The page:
MLS: EPL Worthy Watching
I have to take it back, at least a little bit of what I said a while back. I said you can’t watch the EPL and then the MLS right afterwards. If you did, it was like all of a sudden the water in the shower tuned cold, you had to turn the channel. It was too much of a stark contrast, of good play to poor play. Which is still true to an extent, today, but just not so much. It looks like the MLS could be turning a corner and in a recession no less.
I was just watching the Sounders take on Houston in the first game of the playoffs and it was clear the MLS has grown up. And the game was on ESPN in HD and done with some professionalism.
The crowd was on their feet the whole game. The fans cheered as the ball rolled out for a corner in the dying minutes rather than a throw in. Freddie Ljungberg diced down the line and nearly cut the ball back for a goal. Stuart Holden clipped in a cross and Davis tried to cut it near post instead of just sending it back to where it came from and into the far corner. Ricardo Clark bloodied Nate Jaqua head. Brian Ching should have gotten a yellow or maybe even a red after an ugly slide tackle. It was a lively match.
In other words, it was a game worth watching. Sure, both teams gave the ball away too much, but that’s what happens sometimes in a high intensity match with very little free space, even in the English Premier League. I’m looking forward to the Chivas versus the Galaxy, Landon and Beckham. I’m looking forward to the MLS Cup final.
The players don’t just clear the ball anymore, rather they try to keep possession and build more out of the back. Players in the middle of the park can turn and hold the ball. As a former coach of mine used to say: play with confidence on the ball. Which means, they are willing to hold the ball in tough, risky situations and turn it into a positive. Spin out of pressure. Stuart Holden did this on a few occasions.
Further proof was looking at the teams Houston and Seattle put on the field. Both teams had a few players who were injured or coming off of an injury. So these players didn’t play, but both teams were able to plug in younger players, a few who even played reserve team ball in prior years, without much difference.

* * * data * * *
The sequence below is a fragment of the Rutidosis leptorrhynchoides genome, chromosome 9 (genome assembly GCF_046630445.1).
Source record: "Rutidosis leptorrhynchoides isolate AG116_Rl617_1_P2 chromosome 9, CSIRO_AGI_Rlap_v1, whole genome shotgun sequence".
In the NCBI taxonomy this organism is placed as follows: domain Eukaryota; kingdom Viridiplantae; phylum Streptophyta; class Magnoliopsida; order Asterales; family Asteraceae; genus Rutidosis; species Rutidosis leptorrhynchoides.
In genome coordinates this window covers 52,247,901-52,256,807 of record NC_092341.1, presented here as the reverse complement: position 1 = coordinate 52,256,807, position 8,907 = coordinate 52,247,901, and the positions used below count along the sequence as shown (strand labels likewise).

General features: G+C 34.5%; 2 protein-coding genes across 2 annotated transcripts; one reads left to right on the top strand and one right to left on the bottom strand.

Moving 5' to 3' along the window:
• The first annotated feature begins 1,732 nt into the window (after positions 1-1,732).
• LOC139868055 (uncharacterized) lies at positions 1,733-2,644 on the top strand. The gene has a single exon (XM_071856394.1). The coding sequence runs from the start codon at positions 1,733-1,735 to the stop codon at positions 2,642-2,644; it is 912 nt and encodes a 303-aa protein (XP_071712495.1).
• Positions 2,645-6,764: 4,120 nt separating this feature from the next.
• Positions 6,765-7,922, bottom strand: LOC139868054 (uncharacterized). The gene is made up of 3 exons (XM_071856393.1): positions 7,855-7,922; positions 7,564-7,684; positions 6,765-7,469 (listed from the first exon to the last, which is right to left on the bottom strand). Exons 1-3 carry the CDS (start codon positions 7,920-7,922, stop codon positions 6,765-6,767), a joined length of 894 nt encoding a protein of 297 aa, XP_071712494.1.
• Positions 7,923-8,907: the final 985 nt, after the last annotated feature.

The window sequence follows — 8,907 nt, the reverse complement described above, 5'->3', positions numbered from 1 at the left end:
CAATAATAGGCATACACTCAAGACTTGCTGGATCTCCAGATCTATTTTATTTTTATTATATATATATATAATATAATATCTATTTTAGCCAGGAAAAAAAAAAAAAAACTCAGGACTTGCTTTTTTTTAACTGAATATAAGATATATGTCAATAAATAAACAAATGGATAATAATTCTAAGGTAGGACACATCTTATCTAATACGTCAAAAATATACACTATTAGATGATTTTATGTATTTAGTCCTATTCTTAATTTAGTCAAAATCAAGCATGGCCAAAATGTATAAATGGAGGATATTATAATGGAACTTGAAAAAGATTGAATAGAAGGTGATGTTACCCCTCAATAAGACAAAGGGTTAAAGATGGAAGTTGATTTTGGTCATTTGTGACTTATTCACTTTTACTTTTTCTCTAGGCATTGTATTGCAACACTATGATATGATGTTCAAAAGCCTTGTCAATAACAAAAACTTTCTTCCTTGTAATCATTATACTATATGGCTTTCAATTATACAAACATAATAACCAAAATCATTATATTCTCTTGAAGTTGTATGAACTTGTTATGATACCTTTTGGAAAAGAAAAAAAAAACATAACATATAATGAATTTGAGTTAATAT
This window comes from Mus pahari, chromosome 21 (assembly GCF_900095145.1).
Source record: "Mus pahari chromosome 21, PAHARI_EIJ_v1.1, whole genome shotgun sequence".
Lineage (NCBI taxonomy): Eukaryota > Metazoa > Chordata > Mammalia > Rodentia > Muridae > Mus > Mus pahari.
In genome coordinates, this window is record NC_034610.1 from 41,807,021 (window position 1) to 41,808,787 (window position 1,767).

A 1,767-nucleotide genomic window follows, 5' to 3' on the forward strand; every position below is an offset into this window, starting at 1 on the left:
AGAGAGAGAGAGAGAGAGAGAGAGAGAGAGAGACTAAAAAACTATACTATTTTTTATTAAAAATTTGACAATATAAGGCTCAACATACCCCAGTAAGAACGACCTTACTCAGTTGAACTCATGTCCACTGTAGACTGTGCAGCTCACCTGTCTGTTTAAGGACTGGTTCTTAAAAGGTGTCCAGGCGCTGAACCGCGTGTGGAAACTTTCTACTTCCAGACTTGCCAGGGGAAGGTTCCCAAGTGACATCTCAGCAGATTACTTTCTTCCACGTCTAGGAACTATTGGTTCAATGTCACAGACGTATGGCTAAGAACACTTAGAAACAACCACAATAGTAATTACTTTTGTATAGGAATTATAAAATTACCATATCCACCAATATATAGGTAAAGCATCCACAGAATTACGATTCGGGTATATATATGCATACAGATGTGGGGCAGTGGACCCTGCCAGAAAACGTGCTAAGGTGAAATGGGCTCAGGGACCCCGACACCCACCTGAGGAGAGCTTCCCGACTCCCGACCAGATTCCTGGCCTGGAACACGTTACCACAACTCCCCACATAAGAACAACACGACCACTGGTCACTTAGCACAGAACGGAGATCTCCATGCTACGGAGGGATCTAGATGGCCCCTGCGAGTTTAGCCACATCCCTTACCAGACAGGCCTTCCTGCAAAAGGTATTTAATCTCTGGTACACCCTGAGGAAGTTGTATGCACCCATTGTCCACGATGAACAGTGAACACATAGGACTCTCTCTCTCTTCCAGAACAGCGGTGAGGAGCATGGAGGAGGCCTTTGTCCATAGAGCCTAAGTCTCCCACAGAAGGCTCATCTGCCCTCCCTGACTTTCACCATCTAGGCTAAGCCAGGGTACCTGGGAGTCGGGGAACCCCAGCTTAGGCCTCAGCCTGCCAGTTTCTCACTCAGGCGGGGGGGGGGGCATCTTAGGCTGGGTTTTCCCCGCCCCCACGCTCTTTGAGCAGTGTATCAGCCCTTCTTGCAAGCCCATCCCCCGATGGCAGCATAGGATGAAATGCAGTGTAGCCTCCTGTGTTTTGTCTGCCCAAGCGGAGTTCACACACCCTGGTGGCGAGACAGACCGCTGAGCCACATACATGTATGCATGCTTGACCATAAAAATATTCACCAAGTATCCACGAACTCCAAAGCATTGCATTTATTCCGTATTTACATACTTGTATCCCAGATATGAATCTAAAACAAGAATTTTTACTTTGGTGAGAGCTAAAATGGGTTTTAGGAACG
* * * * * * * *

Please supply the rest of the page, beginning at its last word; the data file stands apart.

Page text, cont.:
The game has some spark and fight: good crosses and keepers making big saves and even some controversy. Houston keeper Pat Onstad, a veteran, and one who knows better than to lose his cool, pushed Freddie Montero after he thought the player was trying to unjustly draw a penalty after a corner kick. The crowd booed Onstad whenever he touched the ball the rest of the game.
Amongst the crowd of 35,807 there was even some orange, with a security guard in yellow standing by this pumpkin patch of orange amongst the green. I think that’s all the proof you need that the league is well on its way, away fans with security around them.
For a period of time it looked like the MLS would be just another soccer league that never took off. A league that paid a bunch of former stars in Europe too much money and ended up burning out the whole league.
The MLS has been around now how many years? Something like thirteen? New stadiums on the way. Future rivalries booked – Seattle versus Portland for one. The future is shiny.
However, how is the MLS going to keep their stars? Landon may go. Stuart Holden may go. Blanco is gone. It looks like the MLS is strong enough to deal with those losses and fill them in with new players but they must keep signing good players not less.
Sure, there’s been talk about Henry coming over. It may happen in a few years but it’s more a good sign in and of itself; a sign that players are interested in coming over and playing in the league. The EPL is still the top, but the MLS is no slouch.